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Consistent Condom Use among Sex Workers in Nigeria

Oladosu, Muyiwa and Ladipo, A. O. (2001) Consistent Condom Use among Sex Workers in Nigeria. PSI/Europe (39).

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Abstract

Objectives: This study examines factors influencing consistent condom use among sex workers in Nigeria. Such information can help improve the design of intervention campaigns to reduce the spread of HIV among high-risk groups and the general population. Methods: We used a nationally representative sample of 2,578 sex workers collected in 1998. This study uses logistic regression to predict the effect of exposure to advertising for “Gold Circle” and “Cool” brand condoms (two popular social marketed brands), knowledge of HIV transmission, number of regular partners, self-efficacy, risk perception, and demographic variables on consistency of condom use. Results: The findings suggest that most sex workers lived in urban (84%) areas, were below age 30 (74%), and over half had secondary or higher education (55%). Most respondents had been involved in sex work for two or less years (73%) and had a regular partner (72%). Although the majority of sex workers were worried about AIDS (81%), only 55% reported consistent condom use in the last five sex acts. Among sex workers who usually asked clients to use condoms, 76 percent used condoms in the last five sex acts, compared to 8% of those who do not ask all clients to use condoms. After controlling for background variables and other factors, multivariate results suggested that sex workers who had been exposed to two or more sources of advertising for “Gold Circle” and “Cool” condom brands were about two times more likely to consistently use condoms than those who did not see any advertisements (p < 0.001). Sex workers who knew of two or more modes of HIV transmission were 44% more likely to consistently use condoms than those who had no knowledge (p < 0.05). Sex workers who worried about contracting HIV were two times more likely to consistently use condoms than those who were not worried (p < 0.001). The most important predictor of consistent condom use was self-efficacy. Sex workers who asked all their clients to use condoms were 39 times more likely to consistently use condoms than those who did not ask all their clients to use condoms. Conclusions: Program interventions that use multiple communication media to increase condom brand awareness, to provide information about the modes of HIV transmission and its consequences, and to increase self-efficacy can help improve consistency of condom use among Nigerian sex workers. This may reduce the likelihood of HIV transmission to other populations.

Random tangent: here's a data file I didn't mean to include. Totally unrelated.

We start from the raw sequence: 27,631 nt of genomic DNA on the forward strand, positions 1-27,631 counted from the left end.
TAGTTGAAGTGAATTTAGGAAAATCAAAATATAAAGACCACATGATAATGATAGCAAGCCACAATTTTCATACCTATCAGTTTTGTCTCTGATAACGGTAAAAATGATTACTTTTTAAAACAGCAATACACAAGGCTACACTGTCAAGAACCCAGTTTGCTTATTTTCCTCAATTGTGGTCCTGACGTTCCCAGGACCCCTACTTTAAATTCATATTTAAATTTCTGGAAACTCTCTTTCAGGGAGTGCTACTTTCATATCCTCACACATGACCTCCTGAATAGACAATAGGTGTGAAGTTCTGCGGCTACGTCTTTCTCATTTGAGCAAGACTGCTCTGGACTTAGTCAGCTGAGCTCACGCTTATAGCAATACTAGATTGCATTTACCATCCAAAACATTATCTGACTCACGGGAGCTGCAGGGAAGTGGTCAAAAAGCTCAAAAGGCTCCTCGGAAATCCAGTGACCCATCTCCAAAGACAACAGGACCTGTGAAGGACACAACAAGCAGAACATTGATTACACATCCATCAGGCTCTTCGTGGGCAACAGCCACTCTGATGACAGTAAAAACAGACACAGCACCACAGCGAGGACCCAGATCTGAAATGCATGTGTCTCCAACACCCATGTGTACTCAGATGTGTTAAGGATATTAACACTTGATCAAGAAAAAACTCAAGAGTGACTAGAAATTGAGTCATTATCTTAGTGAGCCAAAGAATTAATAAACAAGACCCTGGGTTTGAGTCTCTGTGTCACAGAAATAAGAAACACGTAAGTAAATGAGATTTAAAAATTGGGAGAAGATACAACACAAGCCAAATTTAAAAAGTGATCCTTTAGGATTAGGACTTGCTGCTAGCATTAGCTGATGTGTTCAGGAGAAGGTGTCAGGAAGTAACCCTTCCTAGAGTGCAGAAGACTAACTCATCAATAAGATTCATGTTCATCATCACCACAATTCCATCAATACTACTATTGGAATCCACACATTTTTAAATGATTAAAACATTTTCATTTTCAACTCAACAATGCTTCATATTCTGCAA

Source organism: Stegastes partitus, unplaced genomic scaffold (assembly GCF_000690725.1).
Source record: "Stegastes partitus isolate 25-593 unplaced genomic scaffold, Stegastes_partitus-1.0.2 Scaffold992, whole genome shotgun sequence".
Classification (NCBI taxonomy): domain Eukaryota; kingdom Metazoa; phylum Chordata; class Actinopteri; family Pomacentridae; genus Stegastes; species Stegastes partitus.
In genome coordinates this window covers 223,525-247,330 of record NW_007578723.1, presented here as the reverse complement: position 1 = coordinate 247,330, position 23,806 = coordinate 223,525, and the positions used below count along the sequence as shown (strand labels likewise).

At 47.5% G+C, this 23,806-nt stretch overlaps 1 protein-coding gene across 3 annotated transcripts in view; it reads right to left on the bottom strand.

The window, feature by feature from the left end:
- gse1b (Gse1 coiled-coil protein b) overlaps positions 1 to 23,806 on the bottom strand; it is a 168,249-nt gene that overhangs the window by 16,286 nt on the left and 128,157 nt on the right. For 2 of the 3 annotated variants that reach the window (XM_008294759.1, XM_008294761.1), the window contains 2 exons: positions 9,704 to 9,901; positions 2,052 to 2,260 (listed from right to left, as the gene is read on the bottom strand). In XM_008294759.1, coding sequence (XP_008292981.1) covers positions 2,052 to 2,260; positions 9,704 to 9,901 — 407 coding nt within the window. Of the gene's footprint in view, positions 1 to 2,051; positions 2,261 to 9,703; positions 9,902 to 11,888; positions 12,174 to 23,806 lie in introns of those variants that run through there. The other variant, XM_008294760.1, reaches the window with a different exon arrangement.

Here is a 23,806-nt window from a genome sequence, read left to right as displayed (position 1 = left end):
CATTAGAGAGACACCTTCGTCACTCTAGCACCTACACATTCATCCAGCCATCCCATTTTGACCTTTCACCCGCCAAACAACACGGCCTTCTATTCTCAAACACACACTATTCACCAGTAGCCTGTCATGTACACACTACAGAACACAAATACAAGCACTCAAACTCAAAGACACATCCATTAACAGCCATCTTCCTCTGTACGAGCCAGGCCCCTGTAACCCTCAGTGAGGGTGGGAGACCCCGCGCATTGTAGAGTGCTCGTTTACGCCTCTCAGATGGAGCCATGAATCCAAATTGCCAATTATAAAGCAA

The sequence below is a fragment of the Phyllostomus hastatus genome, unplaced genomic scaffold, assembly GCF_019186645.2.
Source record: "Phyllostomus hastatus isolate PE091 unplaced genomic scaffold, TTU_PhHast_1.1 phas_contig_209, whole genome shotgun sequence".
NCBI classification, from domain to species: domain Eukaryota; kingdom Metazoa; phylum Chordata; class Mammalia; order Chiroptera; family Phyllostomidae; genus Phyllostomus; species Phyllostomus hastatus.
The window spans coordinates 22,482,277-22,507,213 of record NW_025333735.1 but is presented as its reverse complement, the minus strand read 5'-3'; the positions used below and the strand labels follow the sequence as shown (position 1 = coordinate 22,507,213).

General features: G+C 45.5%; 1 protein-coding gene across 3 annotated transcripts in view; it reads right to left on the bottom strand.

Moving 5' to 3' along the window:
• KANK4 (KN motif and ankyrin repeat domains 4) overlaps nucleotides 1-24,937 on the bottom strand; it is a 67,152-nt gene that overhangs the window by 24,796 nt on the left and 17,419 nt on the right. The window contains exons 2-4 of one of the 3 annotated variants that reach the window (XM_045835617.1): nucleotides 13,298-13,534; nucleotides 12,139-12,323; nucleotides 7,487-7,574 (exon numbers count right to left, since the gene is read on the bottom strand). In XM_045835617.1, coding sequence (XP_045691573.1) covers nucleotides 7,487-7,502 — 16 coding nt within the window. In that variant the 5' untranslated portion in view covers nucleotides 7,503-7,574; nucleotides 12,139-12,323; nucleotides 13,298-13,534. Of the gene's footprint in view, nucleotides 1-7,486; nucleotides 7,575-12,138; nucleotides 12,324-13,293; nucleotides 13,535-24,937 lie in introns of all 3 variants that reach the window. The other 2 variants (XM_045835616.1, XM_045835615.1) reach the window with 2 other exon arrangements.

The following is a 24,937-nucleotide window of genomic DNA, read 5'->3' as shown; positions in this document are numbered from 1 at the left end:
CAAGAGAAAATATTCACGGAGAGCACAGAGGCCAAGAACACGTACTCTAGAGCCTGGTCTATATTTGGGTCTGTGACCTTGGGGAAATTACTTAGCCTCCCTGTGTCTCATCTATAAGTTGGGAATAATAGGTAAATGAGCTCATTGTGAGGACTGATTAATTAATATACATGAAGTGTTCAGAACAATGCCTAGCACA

Item Type: Article
Subjects: H Social Sciences > H Social Sciences (General)
H Social Sciences > HB Economic Theory
H Social Sciences > HC Economic History and Conditions
Divisions: Faculty of Law, Arts and Social Sciences > School of Social Sciences
Depositing User: Mrs Hannah Akinwumi
Date Deposited: 14 Mar 2017 11:06
Last Modified: 14 Mar 2017 11:06
URI: http://eprints.covenantuniversity.edu.ng/id/eprint/7927

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